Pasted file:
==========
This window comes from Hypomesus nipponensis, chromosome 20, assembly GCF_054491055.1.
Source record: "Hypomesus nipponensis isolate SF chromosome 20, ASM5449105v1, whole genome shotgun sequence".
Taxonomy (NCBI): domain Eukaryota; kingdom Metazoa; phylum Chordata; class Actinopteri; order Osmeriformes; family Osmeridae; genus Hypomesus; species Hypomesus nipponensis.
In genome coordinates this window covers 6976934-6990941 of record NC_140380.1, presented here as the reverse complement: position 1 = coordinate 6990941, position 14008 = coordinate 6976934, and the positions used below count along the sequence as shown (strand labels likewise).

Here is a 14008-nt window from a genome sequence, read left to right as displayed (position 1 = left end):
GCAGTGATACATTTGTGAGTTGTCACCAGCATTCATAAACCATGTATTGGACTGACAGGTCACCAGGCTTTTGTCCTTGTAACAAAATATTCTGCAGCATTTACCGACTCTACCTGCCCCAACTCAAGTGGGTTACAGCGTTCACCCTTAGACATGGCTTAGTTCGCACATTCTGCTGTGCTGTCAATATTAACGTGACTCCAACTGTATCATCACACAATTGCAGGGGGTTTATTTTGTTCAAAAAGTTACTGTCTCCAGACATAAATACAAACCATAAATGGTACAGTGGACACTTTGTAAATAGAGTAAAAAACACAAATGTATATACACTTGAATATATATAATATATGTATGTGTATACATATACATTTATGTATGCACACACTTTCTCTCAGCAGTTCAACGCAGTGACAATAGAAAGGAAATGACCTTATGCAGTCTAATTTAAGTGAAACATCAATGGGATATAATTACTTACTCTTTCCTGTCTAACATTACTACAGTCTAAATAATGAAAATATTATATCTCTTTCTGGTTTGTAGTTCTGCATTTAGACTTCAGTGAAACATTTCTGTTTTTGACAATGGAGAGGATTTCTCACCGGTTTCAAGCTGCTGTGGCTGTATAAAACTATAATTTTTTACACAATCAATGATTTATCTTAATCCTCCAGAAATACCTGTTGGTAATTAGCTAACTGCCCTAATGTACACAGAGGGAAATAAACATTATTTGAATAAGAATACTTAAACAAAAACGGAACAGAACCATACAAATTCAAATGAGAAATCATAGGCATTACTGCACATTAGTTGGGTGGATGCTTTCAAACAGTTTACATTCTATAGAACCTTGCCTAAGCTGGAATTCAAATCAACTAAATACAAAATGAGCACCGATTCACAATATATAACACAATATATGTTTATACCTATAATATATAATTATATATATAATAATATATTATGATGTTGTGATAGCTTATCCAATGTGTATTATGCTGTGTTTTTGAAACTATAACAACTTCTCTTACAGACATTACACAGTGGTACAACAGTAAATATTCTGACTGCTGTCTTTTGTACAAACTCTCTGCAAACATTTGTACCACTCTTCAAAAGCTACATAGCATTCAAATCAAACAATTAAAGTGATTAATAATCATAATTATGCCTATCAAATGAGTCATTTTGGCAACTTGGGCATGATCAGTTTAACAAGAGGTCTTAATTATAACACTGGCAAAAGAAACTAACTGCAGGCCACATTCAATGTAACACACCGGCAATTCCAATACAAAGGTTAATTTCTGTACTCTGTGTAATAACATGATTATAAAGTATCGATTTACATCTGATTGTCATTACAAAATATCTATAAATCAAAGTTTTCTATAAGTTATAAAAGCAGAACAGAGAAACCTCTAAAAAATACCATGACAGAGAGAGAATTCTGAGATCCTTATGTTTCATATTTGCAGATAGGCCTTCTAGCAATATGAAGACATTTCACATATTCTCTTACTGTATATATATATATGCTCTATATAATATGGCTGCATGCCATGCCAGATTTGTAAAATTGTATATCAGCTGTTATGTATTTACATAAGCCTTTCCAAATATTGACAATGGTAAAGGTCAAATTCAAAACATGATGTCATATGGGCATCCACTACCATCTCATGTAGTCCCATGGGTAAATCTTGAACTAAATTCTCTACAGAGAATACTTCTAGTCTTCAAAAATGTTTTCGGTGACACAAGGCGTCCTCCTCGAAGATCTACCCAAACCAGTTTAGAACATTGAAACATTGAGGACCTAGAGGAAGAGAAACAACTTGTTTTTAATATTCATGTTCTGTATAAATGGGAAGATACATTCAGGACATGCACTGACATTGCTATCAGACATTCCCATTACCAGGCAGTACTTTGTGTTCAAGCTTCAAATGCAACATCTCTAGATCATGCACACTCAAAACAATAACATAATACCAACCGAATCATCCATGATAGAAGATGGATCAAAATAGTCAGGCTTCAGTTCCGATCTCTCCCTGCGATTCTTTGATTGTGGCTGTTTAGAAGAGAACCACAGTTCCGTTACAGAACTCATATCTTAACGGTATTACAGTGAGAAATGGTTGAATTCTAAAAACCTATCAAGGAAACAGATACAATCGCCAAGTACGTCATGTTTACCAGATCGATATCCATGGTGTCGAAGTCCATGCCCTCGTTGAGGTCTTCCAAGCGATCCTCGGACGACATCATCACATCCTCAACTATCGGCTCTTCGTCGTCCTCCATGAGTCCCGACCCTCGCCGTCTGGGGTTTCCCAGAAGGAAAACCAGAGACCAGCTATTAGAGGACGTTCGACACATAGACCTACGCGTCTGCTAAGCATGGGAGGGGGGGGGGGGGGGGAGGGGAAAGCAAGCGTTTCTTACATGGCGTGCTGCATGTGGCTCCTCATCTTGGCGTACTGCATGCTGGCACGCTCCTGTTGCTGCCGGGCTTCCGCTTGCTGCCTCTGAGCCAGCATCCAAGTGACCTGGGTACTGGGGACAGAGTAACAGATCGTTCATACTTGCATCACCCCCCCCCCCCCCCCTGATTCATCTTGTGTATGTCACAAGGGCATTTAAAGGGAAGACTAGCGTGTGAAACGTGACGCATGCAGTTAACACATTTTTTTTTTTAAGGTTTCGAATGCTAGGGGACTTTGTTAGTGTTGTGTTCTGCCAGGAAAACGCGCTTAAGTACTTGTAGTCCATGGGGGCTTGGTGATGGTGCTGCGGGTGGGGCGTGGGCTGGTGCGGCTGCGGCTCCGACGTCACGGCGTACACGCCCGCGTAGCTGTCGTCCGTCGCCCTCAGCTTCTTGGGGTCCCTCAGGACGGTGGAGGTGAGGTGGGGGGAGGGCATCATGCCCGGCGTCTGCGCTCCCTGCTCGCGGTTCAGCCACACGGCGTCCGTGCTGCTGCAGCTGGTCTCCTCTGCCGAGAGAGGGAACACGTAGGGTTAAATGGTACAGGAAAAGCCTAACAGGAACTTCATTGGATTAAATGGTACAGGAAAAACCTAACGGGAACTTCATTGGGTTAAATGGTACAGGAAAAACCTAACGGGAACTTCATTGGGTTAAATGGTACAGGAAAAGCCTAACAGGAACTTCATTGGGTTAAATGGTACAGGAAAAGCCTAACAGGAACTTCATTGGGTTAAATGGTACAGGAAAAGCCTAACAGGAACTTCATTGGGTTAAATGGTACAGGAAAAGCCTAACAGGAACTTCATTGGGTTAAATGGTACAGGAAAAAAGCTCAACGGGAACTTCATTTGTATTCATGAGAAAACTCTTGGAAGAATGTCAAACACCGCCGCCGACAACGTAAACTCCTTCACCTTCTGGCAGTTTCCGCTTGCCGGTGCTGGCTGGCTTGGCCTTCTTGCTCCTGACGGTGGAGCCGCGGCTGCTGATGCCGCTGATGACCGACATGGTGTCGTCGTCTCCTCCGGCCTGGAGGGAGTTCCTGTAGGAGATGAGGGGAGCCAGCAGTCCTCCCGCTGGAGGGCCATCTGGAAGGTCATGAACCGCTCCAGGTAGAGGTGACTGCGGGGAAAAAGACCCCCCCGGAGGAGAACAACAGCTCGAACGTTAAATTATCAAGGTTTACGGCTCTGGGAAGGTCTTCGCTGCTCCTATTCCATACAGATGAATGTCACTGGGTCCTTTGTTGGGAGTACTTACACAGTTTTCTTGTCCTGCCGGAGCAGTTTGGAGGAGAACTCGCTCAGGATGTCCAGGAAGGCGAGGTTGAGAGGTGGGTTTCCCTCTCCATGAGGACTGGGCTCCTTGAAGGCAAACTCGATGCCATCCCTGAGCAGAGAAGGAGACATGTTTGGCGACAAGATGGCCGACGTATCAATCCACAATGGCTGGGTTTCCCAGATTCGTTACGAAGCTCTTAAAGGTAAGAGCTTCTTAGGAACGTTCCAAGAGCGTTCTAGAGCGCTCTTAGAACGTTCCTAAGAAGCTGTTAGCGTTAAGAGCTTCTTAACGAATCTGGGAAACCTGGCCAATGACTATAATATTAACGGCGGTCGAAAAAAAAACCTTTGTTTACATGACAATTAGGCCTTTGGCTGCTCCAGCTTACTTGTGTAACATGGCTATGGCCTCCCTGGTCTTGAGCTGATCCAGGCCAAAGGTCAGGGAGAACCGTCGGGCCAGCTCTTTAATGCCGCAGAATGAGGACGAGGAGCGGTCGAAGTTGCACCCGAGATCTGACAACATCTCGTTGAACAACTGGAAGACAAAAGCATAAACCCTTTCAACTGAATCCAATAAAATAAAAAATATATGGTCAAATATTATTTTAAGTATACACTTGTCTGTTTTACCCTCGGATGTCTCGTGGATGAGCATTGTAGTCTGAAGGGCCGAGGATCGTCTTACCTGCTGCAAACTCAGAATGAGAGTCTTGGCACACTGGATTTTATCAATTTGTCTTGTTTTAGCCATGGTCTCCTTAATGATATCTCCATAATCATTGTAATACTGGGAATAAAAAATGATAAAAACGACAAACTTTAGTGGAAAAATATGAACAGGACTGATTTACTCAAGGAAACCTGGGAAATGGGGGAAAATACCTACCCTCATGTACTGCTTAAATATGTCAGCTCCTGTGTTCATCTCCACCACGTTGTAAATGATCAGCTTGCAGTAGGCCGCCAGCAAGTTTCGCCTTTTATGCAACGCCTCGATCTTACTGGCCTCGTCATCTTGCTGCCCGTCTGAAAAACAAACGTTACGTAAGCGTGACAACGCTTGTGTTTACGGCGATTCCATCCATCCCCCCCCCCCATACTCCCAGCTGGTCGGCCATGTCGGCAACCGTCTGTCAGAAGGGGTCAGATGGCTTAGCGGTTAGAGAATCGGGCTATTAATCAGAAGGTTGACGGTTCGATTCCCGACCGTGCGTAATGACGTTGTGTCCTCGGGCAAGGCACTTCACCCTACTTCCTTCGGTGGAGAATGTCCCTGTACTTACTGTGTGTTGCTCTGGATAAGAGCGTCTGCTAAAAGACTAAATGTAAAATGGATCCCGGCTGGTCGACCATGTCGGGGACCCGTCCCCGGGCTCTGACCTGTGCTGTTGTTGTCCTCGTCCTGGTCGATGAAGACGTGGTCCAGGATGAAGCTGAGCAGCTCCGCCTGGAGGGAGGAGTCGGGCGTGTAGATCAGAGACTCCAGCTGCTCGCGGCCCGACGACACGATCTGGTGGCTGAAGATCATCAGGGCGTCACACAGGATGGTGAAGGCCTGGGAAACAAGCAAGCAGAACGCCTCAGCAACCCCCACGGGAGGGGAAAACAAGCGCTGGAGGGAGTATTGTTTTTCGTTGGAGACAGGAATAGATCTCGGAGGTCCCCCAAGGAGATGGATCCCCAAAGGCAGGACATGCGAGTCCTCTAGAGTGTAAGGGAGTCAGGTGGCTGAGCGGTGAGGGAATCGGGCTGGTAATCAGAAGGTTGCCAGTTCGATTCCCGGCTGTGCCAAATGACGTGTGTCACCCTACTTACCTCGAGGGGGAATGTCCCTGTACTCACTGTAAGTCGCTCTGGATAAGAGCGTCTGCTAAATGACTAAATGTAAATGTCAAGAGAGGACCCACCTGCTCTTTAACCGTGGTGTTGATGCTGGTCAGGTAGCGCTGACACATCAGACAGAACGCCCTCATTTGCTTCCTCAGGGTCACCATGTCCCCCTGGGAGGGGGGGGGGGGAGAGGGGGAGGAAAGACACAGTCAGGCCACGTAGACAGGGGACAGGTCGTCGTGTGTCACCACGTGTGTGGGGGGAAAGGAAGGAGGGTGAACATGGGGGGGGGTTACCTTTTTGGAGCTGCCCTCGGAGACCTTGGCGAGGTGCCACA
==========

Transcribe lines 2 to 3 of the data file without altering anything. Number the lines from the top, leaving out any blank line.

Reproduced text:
Source record: "Hypomesus nipponensis isolate SF chromosome 20, ASM5449105v1, whole genome shotgun sequence".
Taxonomy (NCBI): domain Eukaryota; kingdom Metazoa; phylum Chordata; class Actinopteri; order Osmeriformes; family Osmeridae; genus Hypomesus; species Hypomesus nipponensis.